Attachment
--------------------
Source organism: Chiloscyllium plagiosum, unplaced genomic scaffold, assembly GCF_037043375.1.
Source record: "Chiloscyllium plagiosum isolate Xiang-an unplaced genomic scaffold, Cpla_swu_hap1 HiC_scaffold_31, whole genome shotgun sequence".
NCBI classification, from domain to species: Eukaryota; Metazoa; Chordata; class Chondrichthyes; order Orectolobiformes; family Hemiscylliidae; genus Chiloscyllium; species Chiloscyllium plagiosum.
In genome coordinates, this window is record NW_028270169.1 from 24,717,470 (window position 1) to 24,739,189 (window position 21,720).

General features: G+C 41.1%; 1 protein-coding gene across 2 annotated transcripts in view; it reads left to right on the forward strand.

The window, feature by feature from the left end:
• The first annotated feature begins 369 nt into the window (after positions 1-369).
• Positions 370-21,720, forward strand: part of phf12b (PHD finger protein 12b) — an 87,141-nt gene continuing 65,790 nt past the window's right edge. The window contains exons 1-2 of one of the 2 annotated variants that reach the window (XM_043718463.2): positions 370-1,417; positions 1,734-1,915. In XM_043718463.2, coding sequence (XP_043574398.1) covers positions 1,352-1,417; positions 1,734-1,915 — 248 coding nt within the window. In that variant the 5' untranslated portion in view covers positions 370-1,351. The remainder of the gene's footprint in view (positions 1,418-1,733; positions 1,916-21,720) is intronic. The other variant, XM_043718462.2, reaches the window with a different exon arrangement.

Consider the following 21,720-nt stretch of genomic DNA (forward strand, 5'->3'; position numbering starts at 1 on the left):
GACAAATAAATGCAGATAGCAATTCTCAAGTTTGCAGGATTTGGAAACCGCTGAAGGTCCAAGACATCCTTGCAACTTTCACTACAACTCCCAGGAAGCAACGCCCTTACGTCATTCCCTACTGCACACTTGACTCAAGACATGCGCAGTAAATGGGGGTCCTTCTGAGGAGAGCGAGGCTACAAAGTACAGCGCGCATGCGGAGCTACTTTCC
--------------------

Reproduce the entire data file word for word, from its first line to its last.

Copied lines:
Source organism: Chiloscyllium plagiosum, unplaced genomic scaffold, assembly GCF_037043375.1.
Source record: "Chiloscyllium plagiosum isolate Xiang-an unplaced genomic scaffold, Cpla_swu_hap1 HiC_scaffold_31, whole genome shotgun sequence".
NCBI classification, from domain to species: Eukaryota; Metazoa; Chordata; class Chondrichthyes; order Orectolobiformes; family Hemiscylliidae; genus Chiloscyllium; species Chiloscyllium plagiosum.
In genome coordinates, this window is record NW_028270169.1 from 24,717,470 (window position 1) to 24,739,189 (window position 21,720).

General features: G+C 41.1%; 1 protein-coding gene across 2 annotated transcripts in view; it reads left to right on the forward strand.

The window, feature by feature from the left end:
• The first annotated feature begins 369 nt into the window (after positions 1-369).
• Positions 370-21,720, forward strand: part of phf12b (PHD finger protein 12b) — an 87,141-nt gene continuing 65,790 nt past the window's right edge. The window contains exons 1-2 of one of the 2 annotated variants that reach the window (XM_043718463.2): positions 370-1,417; positions 1,734-1,915. In XM_043718463.2, coding sequence (XP_043574398.1) covers positions 1,352-1,417; positions 1,734-1,915 — 248 coding nt within the window. In that variant the 5' untranslated portion in view covers positions 370-1,351. The remainder of the gene's footprint in view (positions 1,418-1,733; positions 1,916-21,720) is intronic. The other variant, XM_043718462.2, reaches the window with a different exon arrangement.

Consider the following 21,720-nt stretch of genomic DNA (forward strand, 5'->3'; position numbering starts at 1 on the left):
GACAAATAAATGCAGATAGCAATTCTCAAGTTTGCAGGATTTGGAAACCGCTGAAGGTCCAAGACATCCTTGCAACTTTCACTACAACTCCCAGGAAGCAACGCCCTTACGTCATTCCCTACTGCACACTTGACTCAAGACATGCGCAGTAAATGGGGGTCCTTCTGAGGAGAGCGAGGCTACAAAGTACAGCGCGCATGCGGAGCTACTTTCC